Is your school talking about digital citizenship?

Your school should be discussing and helping you and your child understand the challenges of the contemporary world.

Welcome back to school! Over this past school year, many parents and schools have reached me out to start a discussion about how to teach children to use the internet safely. So, I will start this school year bringing this conversation back:We can’t effectively parent or mentor children from a place of fear or denial. We have to face that we cannot change that screens are part of our children’s lives, so we have to teach them the foundation of a thoughtful and healthy use of this tool. As the new school year begins, I invite you to think: our goal is to teach children to be digital citizens. 

Digital citizenship is about confident and positive engagement with digital technology. A digital citizen is a person with the skills and knowledge to effectively use digital technologies to participate in society, communicate with others, and create and consume digital content.

Australian Office of the eSafety Commissioner
https://www.esafety.gov.au/education-resources/classroom-resources/digital-citizenship

I invite you to enlighten yourself about the pressure of being a child in a digital world, many of these links will help you create conversation starters:

Teachers (and parents) can also navigate through these fantastic resources at Common Sense Media:

I believe the path of education is to making visible the underlying issues, establishing a critical thinking conversation about them, and modeling. To help your students and children use better the internet, explicitly talk about how you use it to communicate with others, and what strategies you have to get trustful information or learn something. 

Your school should be discussing and helping you and your child understand the challenges of the contemporary world. Let me know how I can help.

Wishing you all a great school year!

Now homework is a battle for schools too!

Researchers are urging schools and educators to rethink homework, parents and students should be part of this conversation.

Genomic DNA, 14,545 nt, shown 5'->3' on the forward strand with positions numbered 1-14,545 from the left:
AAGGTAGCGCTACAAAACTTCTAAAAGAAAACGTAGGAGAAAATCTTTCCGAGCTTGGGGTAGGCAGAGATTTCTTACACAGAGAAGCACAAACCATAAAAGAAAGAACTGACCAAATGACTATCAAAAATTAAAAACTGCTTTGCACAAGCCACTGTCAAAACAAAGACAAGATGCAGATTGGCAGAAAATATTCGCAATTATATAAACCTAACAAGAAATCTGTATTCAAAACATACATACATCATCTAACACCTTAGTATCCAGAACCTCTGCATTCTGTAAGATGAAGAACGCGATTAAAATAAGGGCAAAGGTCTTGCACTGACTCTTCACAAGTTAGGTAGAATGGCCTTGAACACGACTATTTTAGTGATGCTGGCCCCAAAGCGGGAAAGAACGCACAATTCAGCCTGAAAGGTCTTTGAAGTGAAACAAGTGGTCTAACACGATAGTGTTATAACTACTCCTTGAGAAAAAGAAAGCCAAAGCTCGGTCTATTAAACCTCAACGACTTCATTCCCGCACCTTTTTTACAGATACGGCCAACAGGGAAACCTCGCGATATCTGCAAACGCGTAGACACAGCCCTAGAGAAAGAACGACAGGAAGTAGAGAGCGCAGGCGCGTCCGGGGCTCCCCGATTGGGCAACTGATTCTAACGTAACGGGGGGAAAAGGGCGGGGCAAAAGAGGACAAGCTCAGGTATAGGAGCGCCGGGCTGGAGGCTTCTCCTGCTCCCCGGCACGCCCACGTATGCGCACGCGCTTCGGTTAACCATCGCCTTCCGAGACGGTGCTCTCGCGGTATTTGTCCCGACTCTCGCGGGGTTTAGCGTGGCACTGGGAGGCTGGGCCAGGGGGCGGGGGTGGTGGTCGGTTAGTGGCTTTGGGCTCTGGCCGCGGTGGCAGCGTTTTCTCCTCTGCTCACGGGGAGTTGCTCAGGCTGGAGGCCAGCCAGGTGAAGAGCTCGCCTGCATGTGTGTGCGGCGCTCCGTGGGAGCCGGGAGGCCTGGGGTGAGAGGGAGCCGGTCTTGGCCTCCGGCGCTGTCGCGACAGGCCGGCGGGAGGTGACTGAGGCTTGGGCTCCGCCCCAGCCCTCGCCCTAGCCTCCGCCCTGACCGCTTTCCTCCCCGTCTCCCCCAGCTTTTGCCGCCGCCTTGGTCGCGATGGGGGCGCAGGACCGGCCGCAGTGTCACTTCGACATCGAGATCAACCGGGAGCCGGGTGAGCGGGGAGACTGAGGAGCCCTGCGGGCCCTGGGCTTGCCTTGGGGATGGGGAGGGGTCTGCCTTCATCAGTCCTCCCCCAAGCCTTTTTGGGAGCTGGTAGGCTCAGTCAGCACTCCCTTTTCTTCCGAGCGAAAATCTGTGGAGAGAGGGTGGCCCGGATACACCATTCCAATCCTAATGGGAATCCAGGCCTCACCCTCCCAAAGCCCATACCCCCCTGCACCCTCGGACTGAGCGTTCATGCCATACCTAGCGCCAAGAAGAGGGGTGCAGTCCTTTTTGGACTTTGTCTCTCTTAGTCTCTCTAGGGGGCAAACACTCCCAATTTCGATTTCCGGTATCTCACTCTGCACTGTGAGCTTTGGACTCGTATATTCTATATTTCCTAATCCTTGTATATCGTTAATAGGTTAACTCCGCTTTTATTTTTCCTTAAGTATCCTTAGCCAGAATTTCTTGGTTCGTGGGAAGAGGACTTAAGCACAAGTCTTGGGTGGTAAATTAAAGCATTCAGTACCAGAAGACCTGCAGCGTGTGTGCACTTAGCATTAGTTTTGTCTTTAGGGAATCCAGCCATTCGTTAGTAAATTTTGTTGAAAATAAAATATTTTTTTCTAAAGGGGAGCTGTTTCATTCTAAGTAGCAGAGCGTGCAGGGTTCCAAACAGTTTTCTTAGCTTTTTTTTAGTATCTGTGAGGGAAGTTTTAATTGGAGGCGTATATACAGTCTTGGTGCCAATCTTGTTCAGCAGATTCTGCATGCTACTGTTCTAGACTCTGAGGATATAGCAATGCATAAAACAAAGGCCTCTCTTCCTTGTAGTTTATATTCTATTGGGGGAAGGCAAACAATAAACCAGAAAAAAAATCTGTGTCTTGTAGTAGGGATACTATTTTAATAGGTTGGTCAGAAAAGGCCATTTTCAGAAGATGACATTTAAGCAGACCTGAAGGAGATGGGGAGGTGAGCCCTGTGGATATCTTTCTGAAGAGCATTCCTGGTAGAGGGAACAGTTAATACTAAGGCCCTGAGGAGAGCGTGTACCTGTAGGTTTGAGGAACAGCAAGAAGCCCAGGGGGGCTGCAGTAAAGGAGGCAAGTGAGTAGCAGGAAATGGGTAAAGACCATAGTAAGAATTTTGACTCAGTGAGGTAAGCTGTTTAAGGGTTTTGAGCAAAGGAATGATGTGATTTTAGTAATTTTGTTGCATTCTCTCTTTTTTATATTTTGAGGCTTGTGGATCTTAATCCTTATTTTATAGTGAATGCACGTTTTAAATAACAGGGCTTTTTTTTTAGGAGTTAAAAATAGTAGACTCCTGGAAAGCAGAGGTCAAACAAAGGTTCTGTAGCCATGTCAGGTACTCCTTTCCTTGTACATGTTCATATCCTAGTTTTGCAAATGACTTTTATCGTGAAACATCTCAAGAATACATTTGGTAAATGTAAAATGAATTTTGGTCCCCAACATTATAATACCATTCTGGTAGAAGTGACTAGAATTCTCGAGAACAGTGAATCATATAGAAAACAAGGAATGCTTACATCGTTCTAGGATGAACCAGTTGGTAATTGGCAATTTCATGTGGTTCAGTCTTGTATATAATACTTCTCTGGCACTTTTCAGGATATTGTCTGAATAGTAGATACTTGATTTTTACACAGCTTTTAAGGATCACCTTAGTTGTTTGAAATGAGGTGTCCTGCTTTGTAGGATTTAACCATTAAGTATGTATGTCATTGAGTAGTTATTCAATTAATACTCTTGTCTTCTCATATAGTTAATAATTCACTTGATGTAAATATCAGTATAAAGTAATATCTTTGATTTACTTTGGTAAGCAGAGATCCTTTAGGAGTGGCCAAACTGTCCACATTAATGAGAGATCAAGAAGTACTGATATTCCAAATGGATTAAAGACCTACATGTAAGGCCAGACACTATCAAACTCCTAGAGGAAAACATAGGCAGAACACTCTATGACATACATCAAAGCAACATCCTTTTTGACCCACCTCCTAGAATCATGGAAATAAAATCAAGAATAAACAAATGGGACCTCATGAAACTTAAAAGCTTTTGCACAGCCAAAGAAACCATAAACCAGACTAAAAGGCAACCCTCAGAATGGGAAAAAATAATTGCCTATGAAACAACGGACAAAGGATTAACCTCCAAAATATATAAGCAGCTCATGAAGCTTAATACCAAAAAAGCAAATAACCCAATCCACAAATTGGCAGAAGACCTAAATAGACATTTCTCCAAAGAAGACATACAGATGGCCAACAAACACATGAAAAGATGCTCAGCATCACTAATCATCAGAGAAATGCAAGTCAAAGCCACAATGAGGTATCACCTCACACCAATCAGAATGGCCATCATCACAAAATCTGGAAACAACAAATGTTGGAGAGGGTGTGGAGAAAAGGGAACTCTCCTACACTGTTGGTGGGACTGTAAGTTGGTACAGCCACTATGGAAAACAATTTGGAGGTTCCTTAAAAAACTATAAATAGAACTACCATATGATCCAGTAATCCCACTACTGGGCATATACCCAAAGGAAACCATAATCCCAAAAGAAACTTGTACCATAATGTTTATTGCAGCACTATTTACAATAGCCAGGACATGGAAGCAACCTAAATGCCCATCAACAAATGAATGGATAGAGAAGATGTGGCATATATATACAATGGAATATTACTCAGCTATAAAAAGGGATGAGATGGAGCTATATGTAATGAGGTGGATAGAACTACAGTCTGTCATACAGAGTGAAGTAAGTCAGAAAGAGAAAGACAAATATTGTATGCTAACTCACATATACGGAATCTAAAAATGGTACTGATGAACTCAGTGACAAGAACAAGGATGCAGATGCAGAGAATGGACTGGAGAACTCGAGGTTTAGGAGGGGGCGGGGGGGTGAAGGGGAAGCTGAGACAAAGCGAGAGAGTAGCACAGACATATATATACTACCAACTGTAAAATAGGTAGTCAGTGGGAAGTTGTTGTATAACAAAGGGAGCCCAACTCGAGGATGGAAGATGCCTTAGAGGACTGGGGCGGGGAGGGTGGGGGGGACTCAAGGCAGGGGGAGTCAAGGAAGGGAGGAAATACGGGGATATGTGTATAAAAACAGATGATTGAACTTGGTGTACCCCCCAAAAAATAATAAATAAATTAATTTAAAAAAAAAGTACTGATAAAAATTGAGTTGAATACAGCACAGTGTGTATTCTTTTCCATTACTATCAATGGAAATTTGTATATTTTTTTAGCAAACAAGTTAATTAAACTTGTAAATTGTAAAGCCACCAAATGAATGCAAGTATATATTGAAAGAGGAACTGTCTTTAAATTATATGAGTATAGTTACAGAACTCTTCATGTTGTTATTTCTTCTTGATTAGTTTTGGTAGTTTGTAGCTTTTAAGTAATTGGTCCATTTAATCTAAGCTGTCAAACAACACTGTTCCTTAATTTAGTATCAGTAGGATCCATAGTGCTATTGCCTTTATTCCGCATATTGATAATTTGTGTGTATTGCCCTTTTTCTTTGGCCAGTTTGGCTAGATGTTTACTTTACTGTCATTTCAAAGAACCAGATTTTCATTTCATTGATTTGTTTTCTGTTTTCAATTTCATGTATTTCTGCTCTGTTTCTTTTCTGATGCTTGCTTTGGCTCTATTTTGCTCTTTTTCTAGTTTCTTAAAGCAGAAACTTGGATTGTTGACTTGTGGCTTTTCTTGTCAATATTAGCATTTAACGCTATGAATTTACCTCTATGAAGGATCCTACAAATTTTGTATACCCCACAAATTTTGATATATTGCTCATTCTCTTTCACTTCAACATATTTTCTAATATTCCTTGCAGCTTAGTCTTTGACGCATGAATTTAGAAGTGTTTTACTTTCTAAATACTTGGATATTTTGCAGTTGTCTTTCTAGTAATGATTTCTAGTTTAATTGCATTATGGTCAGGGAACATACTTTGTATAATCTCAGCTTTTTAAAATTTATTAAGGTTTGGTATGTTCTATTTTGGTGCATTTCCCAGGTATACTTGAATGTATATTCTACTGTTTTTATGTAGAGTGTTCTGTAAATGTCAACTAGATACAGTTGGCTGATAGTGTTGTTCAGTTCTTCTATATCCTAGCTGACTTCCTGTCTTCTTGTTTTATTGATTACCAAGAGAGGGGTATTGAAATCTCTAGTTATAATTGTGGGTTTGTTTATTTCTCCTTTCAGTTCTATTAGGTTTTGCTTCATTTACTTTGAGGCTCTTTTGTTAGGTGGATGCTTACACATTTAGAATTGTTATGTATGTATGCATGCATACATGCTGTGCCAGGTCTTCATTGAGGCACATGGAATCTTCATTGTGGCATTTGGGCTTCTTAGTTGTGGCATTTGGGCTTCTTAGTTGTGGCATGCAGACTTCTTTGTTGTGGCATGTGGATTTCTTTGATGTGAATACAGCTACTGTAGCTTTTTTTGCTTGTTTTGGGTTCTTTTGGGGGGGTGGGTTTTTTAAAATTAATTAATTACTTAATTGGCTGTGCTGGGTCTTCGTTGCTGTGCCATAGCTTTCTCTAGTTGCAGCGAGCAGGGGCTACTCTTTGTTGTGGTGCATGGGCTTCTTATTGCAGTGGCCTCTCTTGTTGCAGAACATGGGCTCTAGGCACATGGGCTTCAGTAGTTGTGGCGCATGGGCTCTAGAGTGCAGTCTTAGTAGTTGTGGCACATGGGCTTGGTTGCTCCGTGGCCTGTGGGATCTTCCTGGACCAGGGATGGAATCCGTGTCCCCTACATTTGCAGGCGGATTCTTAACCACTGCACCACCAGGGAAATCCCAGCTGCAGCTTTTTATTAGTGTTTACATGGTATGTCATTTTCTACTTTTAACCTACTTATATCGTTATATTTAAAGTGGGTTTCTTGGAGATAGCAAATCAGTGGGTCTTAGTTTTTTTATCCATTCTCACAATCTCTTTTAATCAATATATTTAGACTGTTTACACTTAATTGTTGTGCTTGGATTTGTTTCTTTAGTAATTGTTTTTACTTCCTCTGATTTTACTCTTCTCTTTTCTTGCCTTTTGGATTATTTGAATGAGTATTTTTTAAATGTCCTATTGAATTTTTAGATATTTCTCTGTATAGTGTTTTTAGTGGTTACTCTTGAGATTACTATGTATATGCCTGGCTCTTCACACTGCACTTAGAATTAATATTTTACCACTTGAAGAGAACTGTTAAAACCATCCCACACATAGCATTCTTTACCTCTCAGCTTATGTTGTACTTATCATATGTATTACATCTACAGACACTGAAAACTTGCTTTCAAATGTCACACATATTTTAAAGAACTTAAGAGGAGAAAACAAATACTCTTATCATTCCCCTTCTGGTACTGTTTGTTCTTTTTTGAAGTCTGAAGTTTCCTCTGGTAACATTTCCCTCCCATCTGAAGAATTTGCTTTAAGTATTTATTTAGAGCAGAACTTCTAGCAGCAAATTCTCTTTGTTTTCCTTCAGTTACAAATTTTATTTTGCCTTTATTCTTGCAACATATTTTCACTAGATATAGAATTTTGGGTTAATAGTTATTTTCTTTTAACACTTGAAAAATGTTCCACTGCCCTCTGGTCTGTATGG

What is an efficient homework?

Research data shows that the benefit of homework to increase students’ achievement is stronger starting only at 7th grade.

Looking at this data it is urgent to discuss why and how teachers should assign homework due to how much time, efforts, and emotional stress are children and parents spending on it every day. Homework can help students develop study skills, but it needs to be thoughtfully assigned for it. It is not just a drill that the teacher can pull out from the internet or textbook.

An efficient homework invite learners access working memory, and ask them to create their own narratives about what they have learned at school.

It is crucial that district, schools, and educators discuss what research has shown to be efficient or not. We already know that before a particular grade, homework is inefficient to improve students’ grades, and sometimes harm achievement. However, it is not about banning homework, but discussing how much homework is appropriate for each grade level, and (what I believe is most important) to rethink what kind of homework should be assigned.

Watch this video from Edutopiaand invite your teacher to watch it. Bring it to your school and discuss it:

Check the recommendations about homework at the National Educational Association

http://www.nea.org/tools/16938.htm


Bring the “influencers” to the table!

Today our children are exposed to “influencers” (people followed by thousands or millions on social media like YouTube, Instagram, TikTok, and many others). Sometimes it is challenging for parents to understand the values that these influencers stand for, or how figuring it out if he or she is a good role model or someone to run from it! My advice for parents is first to go online, check whom your child is following, and then discuss it. However, when having this conversation it is imperative to listen first, then problematize, after that reaffirm your family’s values. Let your child explicitly explain to you if following this person is a good choice… this is critical thinking!

Critical thinking is essential for digital citizenship, a crucial topic in the 21st-century. Many schools have adopted digital citizenship curriculum to help learners navigate safely in online spaces. Ask your school about it. Ask me about it. I can help!